Abstract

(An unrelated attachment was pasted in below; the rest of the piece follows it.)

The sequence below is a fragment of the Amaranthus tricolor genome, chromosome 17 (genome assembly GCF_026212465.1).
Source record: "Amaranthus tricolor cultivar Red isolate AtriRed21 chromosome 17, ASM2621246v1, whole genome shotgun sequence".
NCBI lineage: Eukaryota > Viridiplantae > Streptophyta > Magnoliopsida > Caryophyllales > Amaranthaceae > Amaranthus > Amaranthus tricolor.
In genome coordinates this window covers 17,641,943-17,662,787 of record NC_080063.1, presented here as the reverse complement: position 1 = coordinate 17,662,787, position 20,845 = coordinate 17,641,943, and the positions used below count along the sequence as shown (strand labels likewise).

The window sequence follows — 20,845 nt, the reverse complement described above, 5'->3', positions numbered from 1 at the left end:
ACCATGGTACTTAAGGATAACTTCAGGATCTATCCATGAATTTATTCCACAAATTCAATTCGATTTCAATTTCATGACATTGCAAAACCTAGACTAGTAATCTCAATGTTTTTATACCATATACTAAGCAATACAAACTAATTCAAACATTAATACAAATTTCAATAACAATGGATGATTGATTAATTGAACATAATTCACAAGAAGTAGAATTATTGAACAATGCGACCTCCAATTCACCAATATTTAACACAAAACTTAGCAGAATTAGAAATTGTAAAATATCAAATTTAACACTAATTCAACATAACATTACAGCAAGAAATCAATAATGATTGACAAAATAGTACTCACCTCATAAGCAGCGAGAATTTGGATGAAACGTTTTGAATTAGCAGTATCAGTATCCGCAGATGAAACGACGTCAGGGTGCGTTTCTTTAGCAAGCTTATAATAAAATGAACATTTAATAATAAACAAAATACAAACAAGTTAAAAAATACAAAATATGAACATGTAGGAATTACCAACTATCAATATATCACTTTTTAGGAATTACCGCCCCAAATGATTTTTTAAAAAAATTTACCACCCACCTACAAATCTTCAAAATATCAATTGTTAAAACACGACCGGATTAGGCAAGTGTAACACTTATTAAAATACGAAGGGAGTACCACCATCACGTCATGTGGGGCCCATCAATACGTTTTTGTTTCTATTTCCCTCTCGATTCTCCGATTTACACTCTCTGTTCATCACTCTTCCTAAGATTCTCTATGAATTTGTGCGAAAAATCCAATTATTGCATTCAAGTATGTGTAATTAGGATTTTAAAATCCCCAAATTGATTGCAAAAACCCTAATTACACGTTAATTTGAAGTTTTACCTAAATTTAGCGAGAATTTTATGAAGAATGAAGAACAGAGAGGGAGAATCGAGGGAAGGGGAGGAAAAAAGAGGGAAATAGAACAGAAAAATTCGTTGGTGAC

Two rift systems, one of late Mesozoic age and the other of Tertiary age, in the southern Cordillera of North America formed along the inner flanks of former continental arcs. Both rift systems were initiated when arc magmatism abandoned its former inboard extent as a result of retrograde motion of the subducted slab. Similarities in stratigraphy and geochemistry preceding and during crustal extension of each rift system suggest a three-phase magmatic-depositional model for the formation of passive continental rifts above a foundering subducted slab. Continental arc magmatism associated with normal subduction weakens the continental crust during phase 1. Phase 2 involves incipient retrograde motion of the slab, or slab foundering, initiating mantle return into the wedge-shaped volume between slab and overlying continental lithosphere. This causes crustal extension, lithospheric melting, and deposition of conglomerate in nascent rift basins stratigraphically above and adjacent to the extinguished arc. Caldera-related silicic volcanism defines an ignimbrite flare-up, accompanied by extrusion of lithosphere-derived basalt. Mafic volcanism, block faulting, and extensional sedimentary-basin formation continue after the end of silicic volcanism. During phase 3, decompression partial melting of convecting asthenosphere creates basalts with ocean-island chemical affinities intercalated with alluvial or marine sedimentary rocks in extensional basins.

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